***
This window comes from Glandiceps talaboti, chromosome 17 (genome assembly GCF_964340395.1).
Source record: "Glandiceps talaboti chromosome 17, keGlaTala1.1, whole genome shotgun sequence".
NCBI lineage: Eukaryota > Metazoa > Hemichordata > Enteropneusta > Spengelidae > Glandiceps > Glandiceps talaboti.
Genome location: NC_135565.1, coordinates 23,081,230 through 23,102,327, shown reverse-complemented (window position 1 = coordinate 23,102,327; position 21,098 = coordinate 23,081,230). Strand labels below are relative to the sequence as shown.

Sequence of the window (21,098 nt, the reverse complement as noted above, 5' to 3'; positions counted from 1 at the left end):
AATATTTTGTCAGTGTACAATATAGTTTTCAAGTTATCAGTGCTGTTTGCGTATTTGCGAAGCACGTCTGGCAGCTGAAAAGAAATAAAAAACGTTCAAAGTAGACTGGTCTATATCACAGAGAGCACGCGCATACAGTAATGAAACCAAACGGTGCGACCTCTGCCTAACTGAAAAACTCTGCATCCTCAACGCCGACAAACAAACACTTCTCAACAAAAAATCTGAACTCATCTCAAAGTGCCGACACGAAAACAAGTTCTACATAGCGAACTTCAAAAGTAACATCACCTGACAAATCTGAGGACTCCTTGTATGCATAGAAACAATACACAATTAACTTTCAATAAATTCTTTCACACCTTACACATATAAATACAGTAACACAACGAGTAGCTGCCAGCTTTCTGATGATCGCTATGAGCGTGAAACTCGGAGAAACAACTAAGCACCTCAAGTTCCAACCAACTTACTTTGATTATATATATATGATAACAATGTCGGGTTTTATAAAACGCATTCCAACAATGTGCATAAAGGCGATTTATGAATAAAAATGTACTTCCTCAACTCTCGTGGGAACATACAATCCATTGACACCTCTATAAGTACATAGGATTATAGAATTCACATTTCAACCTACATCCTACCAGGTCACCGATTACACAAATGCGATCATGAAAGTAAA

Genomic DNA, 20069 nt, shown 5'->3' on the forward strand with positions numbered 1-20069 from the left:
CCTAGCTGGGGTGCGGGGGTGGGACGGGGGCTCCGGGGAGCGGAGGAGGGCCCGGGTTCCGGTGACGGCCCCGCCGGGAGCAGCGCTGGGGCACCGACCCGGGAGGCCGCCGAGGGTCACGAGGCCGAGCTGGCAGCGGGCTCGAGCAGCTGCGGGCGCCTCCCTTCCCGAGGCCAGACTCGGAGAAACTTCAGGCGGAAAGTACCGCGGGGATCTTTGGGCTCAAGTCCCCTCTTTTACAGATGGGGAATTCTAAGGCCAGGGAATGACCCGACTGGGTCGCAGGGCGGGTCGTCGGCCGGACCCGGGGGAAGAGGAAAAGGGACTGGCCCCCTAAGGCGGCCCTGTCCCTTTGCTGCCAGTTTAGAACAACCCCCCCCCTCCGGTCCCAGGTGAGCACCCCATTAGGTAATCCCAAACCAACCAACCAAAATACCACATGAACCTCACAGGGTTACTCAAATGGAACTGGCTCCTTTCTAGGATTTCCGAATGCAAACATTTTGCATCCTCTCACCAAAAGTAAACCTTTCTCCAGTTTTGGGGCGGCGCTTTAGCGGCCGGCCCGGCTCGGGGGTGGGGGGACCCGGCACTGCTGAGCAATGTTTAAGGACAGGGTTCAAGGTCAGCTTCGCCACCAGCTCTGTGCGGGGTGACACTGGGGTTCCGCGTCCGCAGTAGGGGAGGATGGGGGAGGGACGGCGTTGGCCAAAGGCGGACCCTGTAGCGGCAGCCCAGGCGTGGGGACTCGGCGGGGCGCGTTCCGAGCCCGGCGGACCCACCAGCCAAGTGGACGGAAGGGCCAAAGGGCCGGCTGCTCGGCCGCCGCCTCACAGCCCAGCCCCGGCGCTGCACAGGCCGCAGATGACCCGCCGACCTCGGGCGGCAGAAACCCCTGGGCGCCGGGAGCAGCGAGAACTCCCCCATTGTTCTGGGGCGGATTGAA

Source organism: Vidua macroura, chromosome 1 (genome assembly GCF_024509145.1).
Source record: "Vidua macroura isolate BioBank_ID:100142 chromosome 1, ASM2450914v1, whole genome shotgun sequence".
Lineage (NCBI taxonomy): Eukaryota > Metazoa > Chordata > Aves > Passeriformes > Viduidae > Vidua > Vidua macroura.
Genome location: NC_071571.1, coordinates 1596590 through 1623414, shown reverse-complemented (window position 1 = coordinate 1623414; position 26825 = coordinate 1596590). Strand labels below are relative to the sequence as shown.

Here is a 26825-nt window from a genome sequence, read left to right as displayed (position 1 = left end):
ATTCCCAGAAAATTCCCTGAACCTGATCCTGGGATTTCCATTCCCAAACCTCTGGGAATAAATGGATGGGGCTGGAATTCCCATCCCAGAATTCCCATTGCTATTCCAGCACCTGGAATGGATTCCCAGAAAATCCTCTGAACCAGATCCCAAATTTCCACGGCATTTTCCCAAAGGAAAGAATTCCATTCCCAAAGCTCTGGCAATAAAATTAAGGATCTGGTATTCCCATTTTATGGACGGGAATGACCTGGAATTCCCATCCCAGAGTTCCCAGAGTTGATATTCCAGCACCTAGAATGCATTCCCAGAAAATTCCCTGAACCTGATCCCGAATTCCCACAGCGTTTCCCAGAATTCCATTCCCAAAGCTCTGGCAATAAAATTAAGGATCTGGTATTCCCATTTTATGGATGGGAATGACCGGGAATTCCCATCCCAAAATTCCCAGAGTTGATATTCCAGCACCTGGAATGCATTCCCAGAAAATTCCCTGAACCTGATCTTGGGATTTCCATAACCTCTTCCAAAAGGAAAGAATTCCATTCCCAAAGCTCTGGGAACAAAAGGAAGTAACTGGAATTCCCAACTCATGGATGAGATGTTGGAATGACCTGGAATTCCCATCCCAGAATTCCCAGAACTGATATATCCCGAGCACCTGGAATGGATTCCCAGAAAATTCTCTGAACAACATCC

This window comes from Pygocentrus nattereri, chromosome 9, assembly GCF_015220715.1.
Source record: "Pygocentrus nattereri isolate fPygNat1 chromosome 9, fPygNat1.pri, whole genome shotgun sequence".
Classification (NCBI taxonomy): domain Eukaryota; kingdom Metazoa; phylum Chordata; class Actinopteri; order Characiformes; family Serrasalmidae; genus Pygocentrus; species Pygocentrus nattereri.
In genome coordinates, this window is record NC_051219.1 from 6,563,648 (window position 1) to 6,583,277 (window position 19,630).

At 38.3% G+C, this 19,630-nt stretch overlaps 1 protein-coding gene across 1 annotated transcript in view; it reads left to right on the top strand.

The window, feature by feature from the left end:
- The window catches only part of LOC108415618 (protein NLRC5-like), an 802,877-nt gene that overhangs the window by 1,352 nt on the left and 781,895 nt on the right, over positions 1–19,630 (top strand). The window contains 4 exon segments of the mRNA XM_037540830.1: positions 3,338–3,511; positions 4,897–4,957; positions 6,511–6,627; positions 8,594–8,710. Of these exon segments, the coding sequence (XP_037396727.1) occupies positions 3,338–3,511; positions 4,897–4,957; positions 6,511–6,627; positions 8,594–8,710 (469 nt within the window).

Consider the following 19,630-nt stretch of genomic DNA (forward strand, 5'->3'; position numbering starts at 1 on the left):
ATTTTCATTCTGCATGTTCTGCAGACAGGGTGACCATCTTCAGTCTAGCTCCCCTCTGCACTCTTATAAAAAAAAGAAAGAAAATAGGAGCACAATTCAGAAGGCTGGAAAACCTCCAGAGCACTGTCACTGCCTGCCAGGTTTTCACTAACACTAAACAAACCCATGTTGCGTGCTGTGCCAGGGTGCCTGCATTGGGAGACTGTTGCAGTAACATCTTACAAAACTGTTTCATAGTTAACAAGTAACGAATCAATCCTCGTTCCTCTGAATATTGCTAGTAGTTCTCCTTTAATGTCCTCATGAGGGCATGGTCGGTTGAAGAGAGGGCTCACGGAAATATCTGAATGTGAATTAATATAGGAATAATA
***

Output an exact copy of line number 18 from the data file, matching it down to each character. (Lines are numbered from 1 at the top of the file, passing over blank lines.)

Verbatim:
In genome coordinates, this window is record NC_051219.1 from 6,563,648 (window position 1) to 6,583,277 (window position 19,630).